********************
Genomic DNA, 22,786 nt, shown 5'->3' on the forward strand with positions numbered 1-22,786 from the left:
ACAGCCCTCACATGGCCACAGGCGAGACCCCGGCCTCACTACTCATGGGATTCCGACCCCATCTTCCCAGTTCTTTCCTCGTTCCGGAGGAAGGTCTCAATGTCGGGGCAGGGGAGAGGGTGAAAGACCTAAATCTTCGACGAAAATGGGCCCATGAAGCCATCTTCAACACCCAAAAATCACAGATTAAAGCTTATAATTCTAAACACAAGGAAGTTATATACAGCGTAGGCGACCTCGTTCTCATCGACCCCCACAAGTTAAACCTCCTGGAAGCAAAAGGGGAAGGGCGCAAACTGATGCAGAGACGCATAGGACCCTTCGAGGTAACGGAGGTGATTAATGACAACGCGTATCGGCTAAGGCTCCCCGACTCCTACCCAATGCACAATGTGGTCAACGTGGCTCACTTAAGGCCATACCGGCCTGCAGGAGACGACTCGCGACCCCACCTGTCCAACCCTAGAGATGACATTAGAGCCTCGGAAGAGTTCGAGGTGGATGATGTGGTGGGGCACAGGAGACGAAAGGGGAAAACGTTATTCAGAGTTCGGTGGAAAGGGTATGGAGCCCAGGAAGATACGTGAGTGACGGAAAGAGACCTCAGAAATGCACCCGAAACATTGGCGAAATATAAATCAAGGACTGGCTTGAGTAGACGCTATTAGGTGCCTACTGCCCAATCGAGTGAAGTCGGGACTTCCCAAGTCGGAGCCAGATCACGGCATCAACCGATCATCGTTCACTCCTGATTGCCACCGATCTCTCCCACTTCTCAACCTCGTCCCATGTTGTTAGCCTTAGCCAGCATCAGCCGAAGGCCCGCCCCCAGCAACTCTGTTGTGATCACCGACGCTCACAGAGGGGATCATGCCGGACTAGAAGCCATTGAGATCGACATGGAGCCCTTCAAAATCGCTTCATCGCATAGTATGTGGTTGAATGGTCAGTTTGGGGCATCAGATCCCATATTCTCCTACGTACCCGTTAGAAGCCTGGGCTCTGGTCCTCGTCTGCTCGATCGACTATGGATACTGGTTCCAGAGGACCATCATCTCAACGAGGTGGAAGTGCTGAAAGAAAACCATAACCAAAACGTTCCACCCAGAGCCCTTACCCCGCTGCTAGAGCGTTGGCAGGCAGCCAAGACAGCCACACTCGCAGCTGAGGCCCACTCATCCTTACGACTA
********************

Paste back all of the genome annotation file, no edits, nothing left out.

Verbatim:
Genomic DNA, 22,786 nt, shown 5'->3' on the forward strand with positions numbered 1-22,786 from the left:
ACAGCCCTCACATGGCCACAGGCGAGACCCCGGCCTCACTACTCATGGGATTCCGACCCCATCTTCCCAGTTCTTTCCTCGTTCCGGAGGAAGGTCTCAATGTCGGGGCAGGGGAGAGGGTGAAAGACCTAAATCTTCGACGAAAATGGGCCCATGAAGCCATCTTCAACACCCAAAAATCACAGATTAAAGCTTATAATTCTAAACACAAGGAAGTTATATACAGCGTAGGCGACCTCGTTCTCATCGACCCCCACAAGTTAAACCTCCTGGAAGCAAAAGGGGAAGGGCGCAAACTGATGCAGAGACGCATAGGACCCTTCGAGGTAACGGAGGTGATTAATGACAACGCGTATCGGCTAAGGCTCCCCGACTCCTACCCAATGCACAATGTGGTCAACGTGGCTCACTTAAGGCCATACCGGCCTGCAGGAGACGACTCGCGACCCCACCTGTCCAACCCTAGAGATGACATTAGAGCCTCGGAAGAGTTCGAGGTGGATGATGTGGTGGGGCACAGGAGACGAAAGGGGAAAACGTTATTCAGAGTTCGGTGGAAAGGGTATGGAGCCCAGGAAGATACGTGAGTGACGGAAAGAGACCTCAGAAATGCACCCGAAACATTGGCGAAATATAAATCAAGGACTGGCTTGAGTAGACGCTATTAGGTGCCTACTGCCCAATCGAGTGAAGTCGGGACTTCCCAAGTCGGAGCCAGATCACGGCATCAACCGATCATCGTTCACTCCTGATTGCCACCGATCTCTCCCACTTCTCAACCTCGTCCCATGTTGTTAGCCTTAGCCAGCATCAGCCGAAGGCCCGCCCCCAGCAACTCTGTTGTGATCACCGACGCTCACAGAGGGGATCATGCCGGACTAGAAGCCATTGAGATCGACATGGAGCCCTTCAAAATCGCTTCATCGCATAGTATGTGGTTGAATGGTCAGTTTGGGGCATCAGATCCCATATTCTCCTACGTACCCGTTAGAAGCCTGGGCTCTGGTCCTCGTCTGCTCGATCGACTATGGATACTGGTTCCAGAGGACCATCATCTCAACGAGGTGGAAGTGCTGAAAGAAAACCATAACCAAAACGTTCCACCCAGAGCCCTTACCCCGCTGCTAGAGCGTTGGCAGGCAGCCAAGACAGCCACACTCGCAGCTGAGGCCCACTCATCCTTACGACTA